Barrie Hayes, Family Law Partner.
The Family law act provisions in relation to equalization of net family property require that the parties account for and value family assets which existed at the date of marriage and date of separation.
The date of marriage is easily established, but fixing the date of separation, on occasion, can be problematic. Separated spouses sometimes propose different dates of separation, particularly where the spouses have continued to cohabit following separation.
In the majority of separation situations if the dates of separation in conflict are only a few months apart the issue is largely academic since the value of the family assets will not be materially different from one date of separation to the other. In those situations it is, for the most part, expedient to agree to one date in order to settle the issue without litigation.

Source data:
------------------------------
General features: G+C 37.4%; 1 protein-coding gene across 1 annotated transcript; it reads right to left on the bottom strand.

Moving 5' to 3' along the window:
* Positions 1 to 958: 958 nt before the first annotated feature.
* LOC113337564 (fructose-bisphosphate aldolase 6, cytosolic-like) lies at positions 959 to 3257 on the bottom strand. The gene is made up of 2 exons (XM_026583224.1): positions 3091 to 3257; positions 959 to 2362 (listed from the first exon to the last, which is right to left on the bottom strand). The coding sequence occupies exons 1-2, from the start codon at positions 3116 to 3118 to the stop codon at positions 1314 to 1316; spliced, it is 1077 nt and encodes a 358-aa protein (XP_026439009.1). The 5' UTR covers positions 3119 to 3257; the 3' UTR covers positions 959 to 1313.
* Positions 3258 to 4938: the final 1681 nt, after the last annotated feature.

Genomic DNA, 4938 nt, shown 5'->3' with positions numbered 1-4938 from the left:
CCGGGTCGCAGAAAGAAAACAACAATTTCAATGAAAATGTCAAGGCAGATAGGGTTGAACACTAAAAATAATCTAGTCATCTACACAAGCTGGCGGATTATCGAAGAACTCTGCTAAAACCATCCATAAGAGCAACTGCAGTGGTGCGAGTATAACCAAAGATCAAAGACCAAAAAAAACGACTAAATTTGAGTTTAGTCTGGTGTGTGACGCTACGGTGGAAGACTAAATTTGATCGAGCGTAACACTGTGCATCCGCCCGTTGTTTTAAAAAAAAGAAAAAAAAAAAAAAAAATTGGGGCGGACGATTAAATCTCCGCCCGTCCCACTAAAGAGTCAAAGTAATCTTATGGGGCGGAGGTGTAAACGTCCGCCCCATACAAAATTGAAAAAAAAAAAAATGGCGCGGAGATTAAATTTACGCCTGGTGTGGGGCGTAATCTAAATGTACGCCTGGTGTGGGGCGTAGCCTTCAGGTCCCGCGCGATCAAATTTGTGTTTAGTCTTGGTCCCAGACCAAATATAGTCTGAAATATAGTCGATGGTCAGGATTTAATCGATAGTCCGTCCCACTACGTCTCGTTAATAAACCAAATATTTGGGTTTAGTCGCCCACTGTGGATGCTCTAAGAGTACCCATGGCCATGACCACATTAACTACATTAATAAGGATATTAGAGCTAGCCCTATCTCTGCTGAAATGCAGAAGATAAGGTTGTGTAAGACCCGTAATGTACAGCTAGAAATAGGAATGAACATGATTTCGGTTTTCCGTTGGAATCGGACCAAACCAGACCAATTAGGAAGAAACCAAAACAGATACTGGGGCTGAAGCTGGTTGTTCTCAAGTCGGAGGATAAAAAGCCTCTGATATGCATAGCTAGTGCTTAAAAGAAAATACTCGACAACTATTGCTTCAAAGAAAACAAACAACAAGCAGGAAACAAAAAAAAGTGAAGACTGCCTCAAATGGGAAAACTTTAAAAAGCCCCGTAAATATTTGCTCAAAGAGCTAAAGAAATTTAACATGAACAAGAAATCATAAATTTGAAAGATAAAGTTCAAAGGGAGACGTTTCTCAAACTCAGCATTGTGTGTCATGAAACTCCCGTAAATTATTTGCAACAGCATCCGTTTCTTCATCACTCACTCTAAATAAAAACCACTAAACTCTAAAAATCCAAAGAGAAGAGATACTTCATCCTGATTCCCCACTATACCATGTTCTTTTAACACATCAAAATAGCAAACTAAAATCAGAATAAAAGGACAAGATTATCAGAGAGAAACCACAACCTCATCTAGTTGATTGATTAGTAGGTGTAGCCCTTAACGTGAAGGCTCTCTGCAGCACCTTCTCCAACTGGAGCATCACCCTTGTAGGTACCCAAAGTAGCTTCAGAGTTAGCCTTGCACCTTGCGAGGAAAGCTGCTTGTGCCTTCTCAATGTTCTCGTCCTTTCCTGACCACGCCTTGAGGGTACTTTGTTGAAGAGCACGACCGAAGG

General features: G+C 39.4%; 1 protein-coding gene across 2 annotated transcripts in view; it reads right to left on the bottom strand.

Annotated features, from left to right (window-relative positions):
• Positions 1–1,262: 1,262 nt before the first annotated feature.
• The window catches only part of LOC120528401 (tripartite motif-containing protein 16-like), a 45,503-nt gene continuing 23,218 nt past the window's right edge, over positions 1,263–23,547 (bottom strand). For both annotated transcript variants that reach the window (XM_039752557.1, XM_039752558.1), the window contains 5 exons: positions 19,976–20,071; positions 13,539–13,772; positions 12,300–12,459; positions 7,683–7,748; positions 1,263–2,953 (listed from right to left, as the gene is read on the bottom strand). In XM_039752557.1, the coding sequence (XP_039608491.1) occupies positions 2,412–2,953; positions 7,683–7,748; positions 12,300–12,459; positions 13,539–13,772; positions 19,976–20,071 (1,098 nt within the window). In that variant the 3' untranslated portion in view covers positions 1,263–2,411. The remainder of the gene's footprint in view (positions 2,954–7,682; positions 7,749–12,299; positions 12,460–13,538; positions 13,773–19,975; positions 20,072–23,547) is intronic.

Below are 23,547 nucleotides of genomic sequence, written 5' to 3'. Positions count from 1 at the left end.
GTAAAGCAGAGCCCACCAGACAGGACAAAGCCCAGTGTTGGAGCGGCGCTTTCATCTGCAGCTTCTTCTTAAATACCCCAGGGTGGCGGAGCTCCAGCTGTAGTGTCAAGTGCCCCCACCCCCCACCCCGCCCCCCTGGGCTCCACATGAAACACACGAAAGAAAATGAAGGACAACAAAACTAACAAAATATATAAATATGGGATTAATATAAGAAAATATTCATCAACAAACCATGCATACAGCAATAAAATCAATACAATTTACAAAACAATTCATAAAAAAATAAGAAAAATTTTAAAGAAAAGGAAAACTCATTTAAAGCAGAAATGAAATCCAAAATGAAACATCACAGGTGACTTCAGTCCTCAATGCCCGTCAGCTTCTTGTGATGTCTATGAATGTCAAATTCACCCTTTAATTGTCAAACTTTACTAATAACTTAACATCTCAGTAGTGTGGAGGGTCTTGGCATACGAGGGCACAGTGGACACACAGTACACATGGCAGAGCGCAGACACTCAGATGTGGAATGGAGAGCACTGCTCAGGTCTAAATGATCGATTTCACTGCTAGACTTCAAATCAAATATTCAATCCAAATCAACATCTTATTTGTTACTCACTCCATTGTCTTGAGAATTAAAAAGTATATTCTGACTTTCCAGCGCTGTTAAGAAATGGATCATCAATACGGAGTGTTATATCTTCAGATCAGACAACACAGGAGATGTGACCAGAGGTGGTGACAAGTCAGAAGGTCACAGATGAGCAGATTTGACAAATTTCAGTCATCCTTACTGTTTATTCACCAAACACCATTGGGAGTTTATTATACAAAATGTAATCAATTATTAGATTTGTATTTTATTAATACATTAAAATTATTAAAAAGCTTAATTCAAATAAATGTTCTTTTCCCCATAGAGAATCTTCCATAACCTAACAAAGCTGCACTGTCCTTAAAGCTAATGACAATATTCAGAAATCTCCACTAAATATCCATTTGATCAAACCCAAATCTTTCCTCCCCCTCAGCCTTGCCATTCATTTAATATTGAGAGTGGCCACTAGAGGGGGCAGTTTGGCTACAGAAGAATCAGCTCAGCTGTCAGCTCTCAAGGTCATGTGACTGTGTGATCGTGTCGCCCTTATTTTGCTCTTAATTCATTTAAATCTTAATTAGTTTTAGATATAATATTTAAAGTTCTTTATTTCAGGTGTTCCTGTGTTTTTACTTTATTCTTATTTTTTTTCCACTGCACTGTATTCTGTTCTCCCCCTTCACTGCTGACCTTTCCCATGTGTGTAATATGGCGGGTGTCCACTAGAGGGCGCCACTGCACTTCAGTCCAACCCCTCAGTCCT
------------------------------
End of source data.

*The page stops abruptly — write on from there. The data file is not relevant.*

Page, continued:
In the event that the parties are unable to agree to a date of separation, particularly if there is a significant period of time between the two alleged dates of separation, the court will need to decide, after hearing evidence on the issue, the date of separation.
In making a finding of the date of separation the court need only determine that one of the parties has, by his or her conduct, separated from the other spouse. The court, in making a finding of the date of separation, need not make a finding that the spouses have mutually agreed to separate.
Evidence of one spouse retaining a lawyer to commence separation proceedings is normally sufficient to warrant a finding of date of separation.
Physical separation by one of the spouses is frequently found as the date of separation.
In situations where the spouses have continued to live together following separation, the courts have determined that the spouses are separated if the court was satisfied that the spouses had, while living together, withdrawn from intimacy, from providing each other with household services (i.e. laundry, making meals), and if the couple had held themselves out to society in general as having separated.